When it comes to aftermarket wheels for your car, there are three main types: Forged, Spun Forged, and cast wheels. Each of these types has its own unique characteristics, benefits, and drawbacks. In this post, we'll explore the differences between forged, flow-formed, and cast wheels to help you make an informed decision when upgrading your wheels.
- Forged wheels are the most expensive and highest quality wheels on the market. They are created by heating a solid block of aluminum to a high temperature and then using immense pressure to shape the metal into the desired wheel shape. The process of forging creates a wheel that is incredibly strong and lightweight. Forged wheels are the go-to choice for performance enthusiasts who demand the highest levels of strength and weight savings.
One of the main benefits of forged wheels is their strength. The forging process creates a wheel that is much stronger than cast or flow-formed wheels. This means that they are less likely to crack or bend. Additionally, forged wheels are typically lighter than cast or flow-formed wheels, which can improve your car's handling and acceleration.
However, there are also some drawbacks to forged wheels. The main one is the cost. Forged wheels are the most expensive of the three types, with prices often exceeding $1,000-$2000 per wheel. Fortunately MRR and ALT Forged wheels start at $900 per wheel. Additionally, the production process is time-consuming, so you may have to wait longer to receive your wheels but the built time will be definitely worth your time and money. .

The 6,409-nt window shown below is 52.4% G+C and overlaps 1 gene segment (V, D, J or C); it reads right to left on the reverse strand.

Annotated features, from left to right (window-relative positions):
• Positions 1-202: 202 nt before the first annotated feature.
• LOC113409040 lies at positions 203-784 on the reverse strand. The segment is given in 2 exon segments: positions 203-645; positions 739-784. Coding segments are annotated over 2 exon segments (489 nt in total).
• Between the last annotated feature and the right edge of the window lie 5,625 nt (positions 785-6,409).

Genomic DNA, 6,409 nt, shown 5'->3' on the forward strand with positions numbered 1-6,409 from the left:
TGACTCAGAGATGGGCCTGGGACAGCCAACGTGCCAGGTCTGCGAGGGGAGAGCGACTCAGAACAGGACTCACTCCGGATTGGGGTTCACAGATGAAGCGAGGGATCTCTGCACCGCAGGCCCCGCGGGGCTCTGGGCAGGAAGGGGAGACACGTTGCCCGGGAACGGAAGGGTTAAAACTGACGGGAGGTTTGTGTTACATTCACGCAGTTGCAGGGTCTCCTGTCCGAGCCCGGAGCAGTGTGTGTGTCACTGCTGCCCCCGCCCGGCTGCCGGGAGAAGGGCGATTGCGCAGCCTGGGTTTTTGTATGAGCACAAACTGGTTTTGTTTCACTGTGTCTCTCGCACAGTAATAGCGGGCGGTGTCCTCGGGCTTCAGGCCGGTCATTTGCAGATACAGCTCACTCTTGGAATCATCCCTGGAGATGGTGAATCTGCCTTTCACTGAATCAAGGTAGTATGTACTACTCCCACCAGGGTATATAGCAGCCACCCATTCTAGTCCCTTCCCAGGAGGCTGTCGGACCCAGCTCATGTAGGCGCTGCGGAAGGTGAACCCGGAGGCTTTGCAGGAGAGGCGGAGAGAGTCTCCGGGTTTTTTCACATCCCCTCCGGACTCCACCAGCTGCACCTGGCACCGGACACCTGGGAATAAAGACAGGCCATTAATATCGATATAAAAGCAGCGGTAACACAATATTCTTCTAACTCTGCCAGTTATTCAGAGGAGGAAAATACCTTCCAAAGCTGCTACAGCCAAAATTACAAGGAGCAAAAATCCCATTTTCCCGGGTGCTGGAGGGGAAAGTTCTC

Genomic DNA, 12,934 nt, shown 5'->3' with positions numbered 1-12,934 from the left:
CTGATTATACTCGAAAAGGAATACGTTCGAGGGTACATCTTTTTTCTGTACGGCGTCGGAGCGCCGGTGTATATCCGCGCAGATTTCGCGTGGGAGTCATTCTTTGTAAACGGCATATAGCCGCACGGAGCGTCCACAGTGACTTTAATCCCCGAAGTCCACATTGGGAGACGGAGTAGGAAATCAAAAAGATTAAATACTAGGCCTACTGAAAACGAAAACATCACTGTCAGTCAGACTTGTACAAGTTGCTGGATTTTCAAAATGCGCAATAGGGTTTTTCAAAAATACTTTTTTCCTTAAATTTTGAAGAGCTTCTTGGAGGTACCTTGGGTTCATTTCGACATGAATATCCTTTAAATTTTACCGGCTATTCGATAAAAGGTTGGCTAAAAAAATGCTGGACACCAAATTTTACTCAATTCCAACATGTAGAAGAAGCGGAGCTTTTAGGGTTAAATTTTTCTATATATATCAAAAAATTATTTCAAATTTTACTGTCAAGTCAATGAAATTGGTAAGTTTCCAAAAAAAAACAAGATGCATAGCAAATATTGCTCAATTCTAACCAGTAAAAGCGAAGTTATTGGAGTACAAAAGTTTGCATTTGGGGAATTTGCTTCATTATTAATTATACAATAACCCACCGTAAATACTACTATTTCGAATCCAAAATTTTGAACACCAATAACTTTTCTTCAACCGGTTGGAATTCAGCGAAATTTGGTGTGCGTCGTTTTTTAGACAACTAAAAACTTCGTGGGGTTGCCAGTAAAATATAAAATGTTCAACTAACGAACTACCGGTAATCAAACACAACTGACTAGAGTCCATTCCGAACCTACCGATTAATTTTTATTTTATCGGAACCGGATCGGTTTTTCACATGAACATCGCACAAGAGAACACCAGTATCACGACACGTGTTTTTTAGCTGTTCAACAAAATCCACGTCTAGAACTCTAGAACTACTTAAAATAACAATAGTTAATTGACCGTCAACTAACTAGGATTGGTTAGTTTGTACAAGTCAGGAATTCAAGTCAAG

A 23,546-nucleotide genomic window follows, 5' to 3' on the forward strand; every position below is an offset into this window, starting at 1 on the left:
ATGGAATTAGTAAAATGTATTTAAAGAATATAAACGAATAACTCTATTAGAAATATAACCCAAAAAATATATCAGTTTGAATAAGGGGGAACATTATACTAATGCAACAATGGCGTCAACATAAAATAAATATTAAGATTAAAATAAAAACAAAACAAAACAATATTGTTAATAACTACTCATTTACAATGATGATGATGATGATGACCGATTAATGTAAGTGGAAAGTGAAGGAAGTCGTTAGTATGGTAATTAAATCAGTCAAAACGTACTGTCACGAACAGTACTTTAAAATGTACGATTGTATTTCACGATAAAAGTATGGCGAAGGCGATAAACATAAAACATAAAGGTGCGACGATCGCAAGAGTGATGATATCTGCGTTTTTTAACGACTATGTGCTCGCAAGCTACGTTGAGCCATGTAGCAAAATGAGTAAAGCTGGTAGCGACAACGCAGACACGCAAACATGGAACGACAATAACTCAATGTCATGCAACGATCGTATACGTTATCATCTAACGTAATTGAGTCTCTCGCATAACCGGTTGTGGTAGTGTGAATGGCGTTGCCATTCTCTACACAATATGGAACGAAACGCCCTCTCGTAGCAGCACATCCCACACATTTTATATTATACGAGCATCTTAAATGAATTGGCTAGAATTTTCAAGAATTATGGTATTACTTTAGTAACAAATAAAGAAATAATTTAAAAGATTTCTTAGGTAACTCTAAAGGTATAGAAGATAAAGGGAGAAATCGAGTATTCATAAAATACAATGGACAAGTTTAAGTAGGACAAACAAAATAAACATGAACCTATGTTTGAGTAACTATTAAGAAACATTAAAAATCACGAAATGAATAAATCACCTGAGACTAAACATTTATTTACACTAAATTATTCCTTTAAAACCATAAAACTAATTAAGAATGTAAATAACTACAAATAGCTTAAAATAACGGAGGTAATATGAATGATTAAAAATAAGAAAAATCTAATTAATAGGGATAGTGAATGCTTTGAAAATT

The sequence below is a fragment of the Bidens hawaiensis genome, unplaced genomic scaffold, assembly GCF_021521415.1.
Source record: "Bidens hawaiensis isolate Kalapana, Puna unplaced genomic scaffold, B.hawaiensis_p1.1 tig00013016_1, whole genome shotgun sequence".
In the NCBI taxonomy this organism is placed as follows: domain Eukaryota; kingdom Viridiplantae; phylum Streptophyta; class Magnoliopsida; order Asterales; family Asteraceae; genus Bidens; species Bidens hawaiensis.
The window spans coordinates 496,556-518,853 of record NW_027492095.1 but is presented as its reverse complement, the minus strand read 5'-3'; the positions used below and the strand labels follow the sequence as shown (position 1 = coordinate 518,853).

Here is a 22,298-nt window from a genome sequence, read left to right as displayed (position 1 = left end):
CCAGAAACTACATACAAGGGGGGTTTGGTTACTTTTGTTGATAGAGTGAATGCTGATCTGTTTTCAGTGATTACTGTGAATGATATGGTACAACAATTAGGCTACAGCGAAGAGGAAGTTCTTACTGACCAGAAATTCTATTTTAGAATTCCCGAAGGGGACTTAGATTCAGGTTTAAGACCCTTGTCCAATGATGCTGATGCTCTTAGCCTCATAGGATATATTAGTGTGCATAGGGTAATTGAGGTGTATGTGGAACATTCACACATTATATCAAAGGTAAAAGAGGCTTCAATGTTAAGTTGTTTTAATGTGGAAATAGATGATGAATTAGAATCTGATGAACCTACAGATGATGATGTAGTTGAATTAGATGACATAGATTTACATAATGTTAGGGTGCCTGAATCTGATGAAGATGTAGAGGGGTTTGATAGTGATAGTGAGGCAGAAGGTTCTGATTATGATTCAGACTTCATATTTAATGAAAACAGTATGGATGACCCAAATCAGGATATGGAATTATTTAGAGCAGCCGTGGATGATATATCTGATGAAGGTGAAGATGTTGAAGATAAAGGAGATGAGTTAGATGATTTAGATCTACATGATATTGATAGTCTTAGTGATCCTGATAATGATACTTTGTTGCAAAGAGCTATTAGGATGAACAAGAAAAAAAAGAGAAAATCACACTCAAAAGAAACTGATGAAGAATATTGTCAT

- Flow-formed wheels are a hybrid of forged and cast wheels. They are made by pouring molten aluminum into a cast, which is then spun at a high speed while heated. This process stretches and compresses the aluminum, creating a wheel that is stronger than a cast wheel but not as strong as a forged wheel. Flow-formed wheels are typically less expensive than forged wheels but more expensive than cast wheels.
One of the main benefits of flow-formed wheels is their balance of strength and weight. They are stronger than cast wheels and almost as strong as forged wheels, but they are also lighter than cast wheels. This can help improve your car's handling and acceleration without sacrificing durability.
The main drawback of flow-formed wheels is that they are still more expensive than cast wheels. Additionally, they may not be as strong as forged wheels, which could be a concern for drivers who demand the highest levels of performance.
- Cast wheels are the most common type of aftermarket wheel. They are made by pouring molten aluminum into a mold and allowing it to cool and harden. Cast wheels are the least expensive of the three types and are a popular choice for drivers who want to upgrade their wheels without breaking the bank.
The main benefit of cast wheels is their affordability. They are the least expensive of the three types, which makes them a popular choice for drivers on a budget. Additionally, cast wheels are typically available in a wide variety of styles and sizes, so you can find the perfect wheels to match your car's look.
However, cast wheels are also the weakest of the three types. They are more likely to crack or bend under extreme driving conditions, which can be a concern for performance enthusiasts. Additionally, cast wheels are typically heavier than forged or flow-formed wheels, which can negatively impact your car's handling and acceleration.
In conclusion, when it comes to choosing aftermarket wheels for your car, there are a lot of factors to consider. If you are a performance enthusiast who demands the highest levels of strength and weight savings, forged wheels are the way to go. If you want a balance of strength and weight savings without breaking the bank, flow-formed wheels are a good choice. And if you are on a budget and want to upgrade your wheels without spending a lot of money, cast wheels are the most affordable option.